Each year, the Center for Data and Computing Summer Lab provides dozens of undergraduate and high school students with a paid, in-person opportunity to experience immersive research in data science and other computational approaches. This year…the “in-person” part didn’t seem so wise. But despite its remote format, the 2020 Summer Lab will be the biggest edition yet, with 37 students from around the world working as research assistants with 29 faculty or staff mentors, studying applied machine learning and AI, human-computer interaction, computational social science, systems, and much more.
Over the next ten weeks, Summer Lab students will contribute to innovative research that bridges data science and computational approaches with applications in physics, archeology, public policy, and many other fields. And they’ll do it from their homes around the United States, Europe, and Asia, meeting virtually with their mentors and peers through a variety of channels and events.
“What the program really offers is exposure to cutting-edge, interdisciplinary data and computational science — the entire lifecycle of data science,” said Kyle Chard, Summer Lab program director and research assistant professor with the University of Chicago Department of Computer Science. “Often, this is the first chance these students have to conduct research, and we focus on making sure that they see the opportunities and the excitement of science.”
This week, the first half of the student cohort kicked off their summer with an online orientation, the first of many remote events that will preserve the important community aspect of the program. Students will engage in workshops, weekly panels and talks, and even trivia nights and scavenger hunts.
“The real success that we enjoyed last year was seeing students really come into their own through research and participating in the cohort,” said Katherine Rosengarten, CDAC administrative specialist and co-organizer of Summer Lab. “The cohort isn’t something that you can make happen; you can only help build and foster it, and we do that through a balance of exciting, rigorous research work and community-based fun.”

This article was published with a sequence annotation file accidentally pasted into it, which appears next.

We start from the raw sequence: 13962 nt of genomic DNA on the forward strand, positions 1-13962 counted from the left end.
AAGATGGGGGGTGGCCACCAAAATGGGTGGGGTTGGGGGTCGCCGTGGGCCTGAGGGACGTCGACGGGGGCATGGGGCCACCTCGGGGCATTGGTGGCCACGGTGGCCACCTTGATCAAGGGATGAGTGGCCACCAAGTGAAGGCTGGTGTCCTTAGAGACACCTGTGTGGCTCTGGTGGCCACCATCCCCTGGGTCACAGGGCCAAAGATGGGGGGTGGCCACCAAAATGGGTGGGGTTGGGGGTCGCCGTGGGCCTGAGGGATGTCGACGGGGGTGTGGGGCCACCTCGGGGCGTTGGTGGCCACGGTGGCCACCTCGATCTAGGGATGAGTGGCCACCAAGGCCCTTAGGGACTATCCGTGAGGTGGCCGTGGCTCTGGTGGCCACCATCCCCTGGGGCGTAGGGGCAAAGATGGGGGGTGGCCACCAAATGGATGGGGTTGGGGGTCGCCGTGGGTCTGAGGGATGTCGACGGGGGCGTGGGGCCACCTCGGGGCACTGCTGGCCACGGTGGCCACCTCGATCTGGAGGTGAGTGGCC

For the first time, the students will also participate in an “on-ramp” technical workshop, presented in partnership with The Carpentries, and communicate via a program Slack channel, sharing knowledge and experiences across multiple time zones.
“We’ve learned in the past that the students learn as much from their peers as they do from their mentors, so I think that’s a particularly strong part of this program,” Chard said.
This year’s class of 37 builds upon last year’s cohort of 28 students in the inaugural year of the CDAC Summer Lab (the program succeeded the Computation Institute summer research program, started in 2012). Like last year, the group is over half women and minorities underrepresented in computer science — which the team credited to expanded efforts to reach a broad range of students and schools and encourage all to apply, regardless of prior research experience. The outreach was a success, generating more than 300 applications, three times higher than 2019.
The range of project topics available to this year’s students also doubled from last year, with mentors coming from 13 different departments and centers at the University of Chicago, Argonne National Laboratory, and Fermilab. But even last year’s smaller cohort made significant contributions to science, earning co-authorship on seven papers or posters accepted to major academic conferences and helping develop new research software.
“What I love about the CDAC Summer Lab program is that it’s serious about really supporting and mentoring the next generation of data scientists,” said Julia Koschinsky, executive director of the Center for Spatial Data Science. “We’ve worked with high school and College students who are exploring how they can apply their interests in computer science, physics, and math in a research and job context. By the end of the summer, they helped develop Python packages and AWS tools that will be released through the widely used PySAL library. After the Summer Lab, we continue to support students with recommendation letters and job connections and are proud that they just got accepted to Harvard’s CS program and to Princeton and others are now applying to internships at NASA and IBM. They’re on their way!”
“We’ve seen students come out of the program and co-author papers, or work on open source tools that are now being used by thousands of people,” Rosengarten said. “In their time in the program, they made friendships, they make connections, some are now working in labs of faculty that they worked with, and they’re starting to claim their own territory as researchers in a way that is not easy to do when you’re a student.”
[Summer Lab logo by Angela Liu.]